Cavernous sinus syndrome (CSS) refers to any disease process that affects the cavernous sinus and is characterized by ophthalmoplegia, Horner syndrome, loss of trigeminal nerve sensation, proptosis and edema. Its etiologies include tumor, infection, inflammation, vascular and trauma . THS is a kind of CSS caused by non-specific inflammation of the cavernous sinus area. The main manifestation is painful ophthalmoplegia, and THS significantly responds to systemic steroid therapy . Therefore, it is particularly important to identify this treatable cause and exclude other dangerous causes clinically [12,13,14].
The estimated incidence of THS is one case per million/year, and it can be unidirectional or can have a relapse-remission course . Half of the patients will have recurrences within a few months or years. These recurrences may be ipsilateral or contralateral, but rarely bilateral [15, 16]. Currently, the diagnosis of THS is based on the improvement of the third edition of the ICHD . In the ICHD-3, the diagnostic criteria for THS require not only the presence of the corresponding clinical manifestations but also a temporal relationship between these manifestations. For example, a patient’s unilateral headache should be accompanied by paresis of the ipsilateral cranial nerves III, IV and/or VI, and the headache should precede the paresis of the cranial nerves by ≤ 2 weeks or develop with it. MRI or biopsy should also be required to confirm the presence of granulomatous inflammation in the symptomatic ipsilateral cavernous sinus, superior orbital fissure or orbit. Most importantly, it is “not better accounted for by another ICHD-3 diagnosis” . However, due to the deep location of the cavernous sinus, the abundance of the blood supply, and the complexity of the anatomical region, biopsies are difficult to acquire. Therefore, direct tissue biopsies are rarely performed for diagnosis in actual practice. In addition, when the lesion does not penetrate the dura and enters into the subarachnoid space, CSF samples obtained via lumbar puncture are unlikely to yield positive test results.
Therefore, the clinical diagnosis of THS based on the ICHD-3 diagnostic criterion mainly relies on the combination of typical clinical symptoms and imaging findings. However, there is currently a lack of specific imaging markers that can help distinguish other secondary causes from THS. Research by Chih-Hsien Hung et al. showed that typical symptoms or cranial imaging have a high sensitivity for predicting a diagnosis of THS (95.8% and 100%, respectively) but have a low specificity (47.2% and 28.6%, respectively) . MRI results that are consistent with inflammatory lesions can neither exclude nor confirm THS . Therefore, patients who meet diagnostic criteria A, B and C but do not undergo a biopsy do not fully meet diagnostic criterion D . On the other hand, the timing of MRI may also affect the diagnosis of THS. Radiologically, visible lesions on imaging may take some time to form, suggesting that a normal MRI should not exclude the diagnosis of THS. Previous studies have shown that nearly 50% of THS patients have negative MRI results . These patients cannot be diagnosed according to the current version of the ICHD-3 without evidence from biopsy.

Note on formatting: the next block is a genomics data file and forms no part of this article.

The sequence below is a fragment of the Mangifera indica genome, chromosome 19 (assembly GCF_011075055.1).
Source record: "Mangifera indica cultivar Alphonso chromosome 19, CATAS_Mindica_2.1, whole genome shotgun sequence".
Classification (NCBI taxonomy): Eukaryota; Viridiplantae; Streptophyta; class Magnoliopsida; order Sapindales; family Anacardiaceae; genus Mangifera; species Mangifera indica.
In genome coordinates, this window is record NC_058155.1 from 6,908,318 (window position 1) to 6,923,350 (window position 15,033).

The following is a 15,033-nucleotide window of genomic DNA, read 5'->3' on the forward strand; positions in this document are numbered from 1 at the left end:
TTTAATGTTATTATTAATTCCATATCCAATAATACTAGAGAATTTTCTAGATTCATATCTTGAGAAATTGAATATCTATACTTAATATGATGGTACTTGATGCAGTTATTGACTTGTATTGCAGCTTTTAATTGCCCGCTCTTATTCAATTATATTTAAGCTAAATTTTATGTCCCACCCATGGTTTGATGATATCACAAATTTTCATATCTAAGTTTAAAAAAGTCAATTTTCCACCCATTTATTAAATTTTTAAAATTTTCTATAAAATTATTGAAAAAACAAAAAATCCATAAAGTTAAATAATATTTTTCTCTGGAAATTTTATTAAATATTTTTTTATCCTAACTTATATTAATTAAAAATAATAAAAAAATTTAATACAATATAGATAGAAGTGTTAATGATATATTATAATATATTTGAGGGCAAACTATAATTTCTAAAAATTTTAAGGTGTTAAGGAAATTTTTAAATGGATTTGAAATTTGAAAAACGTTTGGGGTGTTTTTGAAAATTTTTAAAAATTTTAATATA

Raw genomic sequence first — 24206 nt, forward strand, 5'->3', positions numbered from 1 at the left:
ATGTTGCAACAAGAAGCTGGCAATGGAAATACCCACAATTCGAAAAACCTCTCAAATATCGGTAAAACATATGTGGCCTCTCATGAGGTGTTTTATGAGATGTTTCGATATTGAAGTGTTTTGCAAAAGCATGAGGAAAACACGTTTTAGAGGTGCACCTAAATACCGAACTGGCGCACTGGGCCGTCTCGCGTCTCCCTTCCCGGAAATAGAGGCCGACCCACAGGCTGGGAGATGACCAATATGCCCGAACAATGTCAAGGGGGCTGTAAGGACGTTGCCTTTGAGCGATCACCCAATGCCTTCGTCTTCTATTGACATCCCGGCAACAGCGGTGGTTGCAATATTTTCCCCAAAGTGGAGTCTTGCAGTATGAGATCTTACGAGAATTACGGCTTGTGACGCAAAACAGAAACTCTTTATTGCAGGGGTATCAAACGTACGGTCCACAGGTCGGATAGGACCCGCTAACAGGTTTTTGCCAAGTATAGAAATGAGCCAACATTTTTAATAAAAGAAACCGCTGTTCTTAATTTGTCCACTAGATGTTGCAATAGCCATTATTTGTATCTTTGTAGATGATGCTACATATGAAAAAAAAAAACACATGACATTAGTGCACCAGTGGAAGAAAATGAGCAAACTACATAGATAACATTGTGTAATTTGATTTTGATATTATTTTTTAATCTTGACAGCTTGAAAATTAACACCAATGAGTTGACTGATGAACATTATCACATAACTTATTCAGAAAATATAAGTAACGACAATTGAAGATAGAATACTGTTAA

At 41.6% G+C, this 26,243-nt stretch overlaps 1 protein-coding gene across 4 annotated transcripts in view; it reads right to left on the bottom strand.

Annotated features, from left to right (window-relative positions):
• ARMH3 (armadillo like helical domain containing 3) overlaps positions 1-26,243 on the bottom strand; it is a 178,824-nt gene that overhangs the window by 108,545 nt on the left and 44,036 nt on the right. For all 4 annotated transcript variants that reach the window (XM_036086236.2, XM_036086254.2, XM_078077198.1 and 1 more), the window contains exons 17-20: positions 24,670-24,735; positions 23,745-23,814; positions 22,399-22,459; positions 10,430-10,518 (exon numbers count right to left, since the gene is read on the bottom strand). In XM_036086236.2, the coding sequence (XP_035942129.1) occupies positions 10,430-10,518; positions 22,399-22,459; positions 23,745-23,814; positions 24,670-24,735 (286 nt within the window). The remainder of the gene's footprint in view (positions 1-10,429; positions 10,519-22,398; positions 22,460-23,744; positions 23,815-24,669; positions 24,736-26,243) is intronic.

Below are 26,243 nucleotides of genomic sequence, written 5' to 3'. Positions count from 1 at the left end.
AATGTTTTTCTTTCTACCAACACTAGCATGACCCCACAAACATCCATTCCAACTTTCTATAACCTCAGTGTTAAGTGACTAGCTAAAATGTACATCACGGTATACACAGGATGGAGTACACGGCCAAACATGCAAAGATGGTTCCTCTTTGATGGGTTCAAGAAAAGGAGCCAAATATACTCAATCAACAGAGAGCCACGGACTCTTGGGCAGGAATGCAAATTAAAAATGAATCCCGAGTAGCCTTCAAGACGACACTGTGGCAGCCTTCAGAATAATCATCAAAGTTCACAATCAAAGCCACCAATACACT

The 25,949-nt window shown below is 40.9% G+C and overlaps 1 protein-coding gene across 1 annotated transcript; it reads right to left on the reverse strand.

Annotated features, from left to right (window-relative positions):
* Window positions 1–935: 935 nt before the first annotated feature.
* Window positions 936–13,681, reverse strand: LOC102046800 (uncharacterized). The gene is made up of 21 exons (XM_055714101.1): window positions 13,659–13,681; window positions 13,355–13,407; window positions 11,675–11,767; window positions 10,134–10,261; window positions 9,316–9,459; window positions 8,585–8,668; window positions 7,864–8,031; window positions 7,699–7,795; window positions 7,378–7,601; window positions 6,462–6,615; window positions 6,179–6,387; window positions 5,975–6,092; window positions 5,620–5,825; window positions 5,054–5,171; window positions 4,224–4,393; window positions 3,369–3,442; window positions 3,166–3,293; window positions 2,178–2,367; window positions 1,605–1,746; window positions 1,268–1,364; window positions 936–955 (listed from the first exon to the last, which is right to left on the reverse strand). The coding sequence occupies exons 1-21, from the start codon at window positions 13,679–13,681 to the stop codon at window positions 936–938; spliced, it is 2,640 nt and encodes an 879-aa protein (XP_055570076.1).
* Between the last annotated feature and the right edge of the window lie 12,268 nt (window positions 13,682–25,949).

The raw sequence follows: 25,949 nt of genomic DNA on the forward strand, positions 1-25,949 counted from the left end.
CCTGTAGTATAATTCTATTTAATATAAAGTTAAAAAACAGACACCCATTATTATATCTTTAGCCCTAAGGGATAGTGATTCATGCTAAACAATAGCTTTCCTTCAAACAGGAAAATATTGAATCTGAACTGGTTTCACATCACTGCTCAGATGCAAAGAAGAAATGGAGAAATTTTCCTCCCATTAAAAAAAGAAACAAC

In the previous version of the diagnostic criteria for ICHD, the effect of steroid therapy was also used as one of the diagnostic criteria for THS . Although this criterion was dropped in the third edition, the comments mentioned that remission by appropriate steroid therapy can serve as evidence for considering its diagnosis . Patients who are suspected to have a diagnosis of THS should be treated with steroids. However, patients who are diagnosed with THS without a biopsy are at risk with the use of systemic steroid therapy. Particularly in patients who actually have an infectious cause, steroid therapy may cause their condition to deteriorate rapidly . In our case, the patient’s initial clinical symptoms, MRI manifestations, and response to prednisone were consistent with the diagnostic criteria for THS, so it was understandable to consider THS and give steroid therapy in another hospital, Also, the symptoms were completely relieved after treatment. However, contralateral symptoms developed shortly after discontinuation of prednisone treatment, MRI revealed involvement of the left cavernous sinus area, and the lesion clearly extended beyond the cavernous sinus area. Therefore, failure of treatment prompts us to re-evaluate other possible causes, especially other infections.